This year our Spring Revel will take place on April 3. In anticipation of the event, the Daily is featuring a series of essays celebrating Robert Silvers, who is being honored this year with The Paris Review’s Hadada Prize.
Writers dream. They dream more than most people. Writers dream of sex, of fat advances and big sales. They dream of fame. When they get serious, they dream of being published by the ideal publisher and being edited by the ideal editor. From 1993, when he bought my first novel, Wartime Lies, until October 2002, when he died, shortly after publishing my sixth novel, Schmidt Delivered, Siegfried Unseld, the head of the German publishing house Suhrkamp Verlag, was my ideal publisher. A giant of a man, Siegfried loved books passionately and physically, the way other men can love wine. Siegfried didn’t publish books, he published authors. A writer lucky enough to be one of them could feel invulnerable: Siegfried believed in his work, and Siegfried couldn’t be wrong.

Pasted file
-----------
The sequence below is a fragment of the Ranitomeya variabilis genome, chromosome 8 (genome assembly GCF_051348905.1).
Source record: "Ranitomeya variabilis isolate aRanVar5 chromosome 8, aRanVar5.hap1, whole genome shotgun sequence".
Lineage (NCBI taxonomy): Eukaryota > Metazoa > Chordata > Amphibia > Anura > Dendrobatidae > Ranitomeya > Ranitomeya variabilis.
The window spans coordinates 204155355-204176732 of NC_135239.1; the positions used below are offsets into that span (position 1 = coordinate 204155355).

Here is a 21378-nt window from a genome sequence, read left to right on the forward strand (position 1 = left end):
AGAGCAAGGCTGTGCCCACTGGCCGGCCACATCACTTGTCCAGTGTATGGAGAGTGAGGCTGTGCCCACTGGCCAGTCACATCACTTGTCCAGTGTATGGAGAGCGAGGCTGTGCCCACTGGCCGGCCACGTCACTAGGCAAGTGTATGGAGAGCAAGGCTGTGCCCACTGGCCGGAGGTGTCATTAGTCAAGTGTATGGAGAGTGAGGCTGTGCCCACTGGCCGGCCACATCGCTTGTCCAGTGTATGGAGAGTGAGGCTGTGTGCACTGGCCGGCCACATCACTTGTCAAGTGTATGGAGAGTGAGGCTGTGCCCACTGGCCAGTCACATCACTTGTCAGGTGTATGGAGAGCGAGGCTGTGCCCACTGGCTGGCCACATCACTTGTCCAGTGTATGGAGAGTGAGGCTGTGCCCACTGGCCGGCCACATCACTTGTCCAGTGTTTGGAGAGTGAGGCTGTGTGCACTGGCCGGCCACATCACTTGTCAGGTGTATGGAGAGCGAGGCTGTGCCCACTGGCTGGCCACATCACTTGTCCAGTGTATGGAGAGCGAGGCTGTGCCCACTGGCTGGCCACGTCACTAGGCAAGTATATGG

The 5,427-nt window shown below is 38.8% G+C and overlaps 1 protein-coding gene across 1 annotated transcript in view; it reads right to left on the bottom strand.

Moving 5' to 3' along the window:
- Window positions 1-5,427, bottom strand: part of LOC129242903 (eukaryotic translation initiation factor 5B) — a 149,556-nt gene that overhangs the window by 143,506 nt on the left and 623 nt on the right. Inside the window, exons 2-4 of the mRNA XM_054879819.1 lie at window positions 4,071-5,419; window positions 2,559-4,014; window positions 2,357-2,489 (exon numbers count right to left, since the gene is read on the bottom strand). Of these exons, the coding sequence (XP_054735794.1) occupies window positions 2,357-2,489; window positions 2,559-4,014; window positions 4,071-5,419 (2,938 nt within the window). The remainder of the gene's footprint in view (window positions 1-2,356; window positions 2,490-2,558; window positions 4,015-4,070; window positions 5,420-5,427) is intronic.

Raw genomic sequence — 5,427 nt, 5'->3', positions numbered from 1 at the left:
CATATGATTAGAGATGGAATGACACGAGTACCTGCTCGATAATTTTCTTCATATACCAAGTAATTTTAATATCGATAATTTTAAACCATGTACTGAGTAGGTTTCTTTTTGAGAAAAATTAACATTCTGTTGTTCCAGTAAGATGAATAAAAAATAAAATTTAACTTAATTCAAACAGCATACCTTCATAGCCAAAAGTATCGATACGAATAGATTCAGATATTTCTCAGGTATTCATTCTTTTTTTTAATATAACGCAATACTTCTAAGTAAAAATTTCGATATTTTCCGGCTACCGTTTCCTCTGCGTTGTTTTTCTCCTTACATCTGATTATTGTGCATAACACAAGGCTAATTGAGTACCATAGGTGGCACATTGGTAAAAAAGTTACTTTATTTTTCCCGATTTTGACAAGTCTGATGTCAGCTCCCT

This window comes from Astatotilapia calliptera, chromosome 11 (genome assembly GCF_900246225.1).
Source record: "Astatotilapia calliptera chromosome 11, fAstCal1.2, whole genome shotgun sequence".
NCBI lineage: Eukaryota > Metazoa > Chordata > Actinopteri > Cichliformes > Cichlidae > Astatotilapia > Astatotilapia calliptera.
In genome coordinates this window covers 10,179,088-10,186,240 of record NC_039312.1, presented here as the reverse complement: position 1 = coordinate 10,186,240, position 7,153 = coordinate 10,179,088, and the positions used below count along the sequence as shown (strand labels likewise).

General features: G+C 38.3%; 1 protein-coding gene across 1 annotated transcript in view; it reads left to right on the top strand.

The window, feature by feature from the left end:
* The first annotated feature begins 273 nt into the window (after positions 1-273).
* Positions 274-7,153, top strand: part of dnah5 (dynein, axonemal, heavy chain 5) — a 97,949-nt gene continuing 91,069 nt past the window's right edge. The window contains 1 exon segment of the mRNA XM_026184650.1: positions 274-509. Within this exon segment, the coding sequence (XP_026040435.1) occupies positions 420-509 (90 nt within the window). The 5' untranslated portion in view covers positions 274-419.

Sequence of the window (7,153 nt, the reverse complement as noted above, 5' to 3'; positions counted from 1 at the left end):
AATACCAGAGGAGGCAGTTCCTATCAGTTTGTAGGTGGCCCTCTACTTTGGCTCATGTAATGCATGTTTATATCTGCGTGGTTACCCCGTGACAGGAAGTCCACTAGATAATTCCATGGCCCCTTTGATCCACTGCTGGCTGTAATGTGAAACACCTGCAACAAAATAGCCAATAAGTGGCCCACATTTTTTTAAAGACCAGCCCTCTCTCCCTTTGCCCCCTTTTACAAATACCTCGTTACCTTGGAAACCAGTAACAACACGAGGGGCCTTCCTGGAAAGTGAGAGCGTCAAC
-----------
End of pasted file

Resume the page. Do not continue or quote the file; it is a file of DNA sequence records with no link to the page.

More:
I have long been afflicted on and off by “regular contributor” envy, wishing disconsolately that in the list of writers whose names appear in The New York Review of Books my name were followed by that tag. It’s an absurd pretension, since its fulfillment would have meant upending my life and career. I suffer from it only because the ideal editor of my—and I would guess every writer’s—dreams is another giant of a man, Robert B. Silvers, the editor, brain, and heart of the NYRB. When I write a piece for his magazine, of course I have the immeasurable good luck to be edited by him. There is no experience quite like it. Bob knows everything that’s worth knowing, a consequence of his unflagging curiosity. I recall sitting next to him years ago at a Council on Foreign Relations meeting. While the energy minister of an OPEC country, the name of which I have forgotten, droned on, I stole a glance at Bob, who could no doubt recall it instantly. He was busily taking notes, in a tiny but precise scrawl. My mind was in neutral, in fact I was struggling against sleep; his was fully engaged. Later he told me that taking quick and accurate notes was a habit he’d formed soon after college, working for the Connecticut politician and diplomat Chester Bowles. It’s just one of his useful habits, along with reading everything that deserves his attention and deploying, when the occasion presents itself, a powerful crawl stroke. Read More